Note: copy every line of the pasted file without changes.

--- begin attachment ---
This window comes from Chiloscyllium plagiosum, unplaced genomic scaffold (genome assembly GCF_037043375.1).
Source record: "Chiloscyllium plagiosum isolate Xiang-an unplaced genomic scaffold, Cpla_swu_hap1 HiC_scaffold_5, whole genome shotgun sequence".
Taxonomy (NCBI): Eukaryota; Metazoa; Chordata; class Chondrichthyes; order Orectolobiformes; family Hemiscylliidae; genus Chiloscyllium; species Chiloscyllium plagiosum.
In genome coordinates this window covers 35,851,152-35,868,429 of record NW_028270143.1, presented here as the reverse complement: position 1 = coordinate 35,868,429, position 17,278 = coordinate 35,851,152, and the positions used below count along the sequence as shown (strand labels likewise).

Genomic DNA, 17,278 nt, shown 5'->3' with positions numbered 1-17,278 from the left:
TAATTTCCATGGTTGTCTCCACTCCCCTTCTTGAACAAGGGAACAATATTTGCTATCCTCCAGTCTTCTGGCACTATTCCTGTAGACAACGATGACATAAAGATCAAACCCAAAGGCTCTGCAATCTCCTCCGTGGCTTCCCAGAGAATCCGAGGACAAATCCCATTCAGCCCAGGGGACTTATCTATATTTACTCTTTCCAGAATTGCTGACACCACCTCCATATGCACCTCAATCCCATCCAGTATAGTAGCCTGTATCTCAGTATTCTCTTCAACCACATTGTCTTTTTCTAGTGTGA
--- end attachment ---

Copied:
This window comes from Chiloscyllium plagiosum, unplaced genomic scaffold (genome assembly GCF_037043375.1).
Source record: "Chiloscyllium plagiosum isolate Xiang-an unplaced genomic scaffold, Cpla_swu_hap1 HiC_scaffold_5, whole genome shotgun sequence".
Taxonomy (NCBI): Eukaryota; Metazoa; Chordata; class Chondrichthyes; order Orectolobiformes; family Hemiscylliidae; genus Chiloscyllium; species Chiloscyllium plagiosum.
In genome coordinates this window covers 35,851,152-35,868,429 of record NW_028270143.1, presented here as the reverse complement: position 1 = coordinate 35,868,429, position 17,278 = coordinate 35,851,152, and the positions used below count along the sequence as shown (strand labels likewise).

Genomic DNA, 17,278 nt, shown 5'->3' with positions numbered 1-17,278 from the left:
TAATTTCCATGGTTGTCTCCACTCCCCTTCTTGAACAAGGGAACAATATTTGCTATCCTCCAGTCTTCTGGCACTATTCCTGTAGACAACGATGACATAAAGATCAAACCCAAAGGCTCTGCAATCTCCTCCGTGGCTTCCCAGAGAATCCGAGGACAAATCCCATTCAGCCCAGGGGACTTATCTATATTTACTCTTTCCAGAATTGCTGACACCACCTCCATATGCACCTCAATCCCATCCAGTATAGTAGCCTGTATCTCAGTATTCTCTTCAACCACATTGTCTTTTTCTAGTGTGA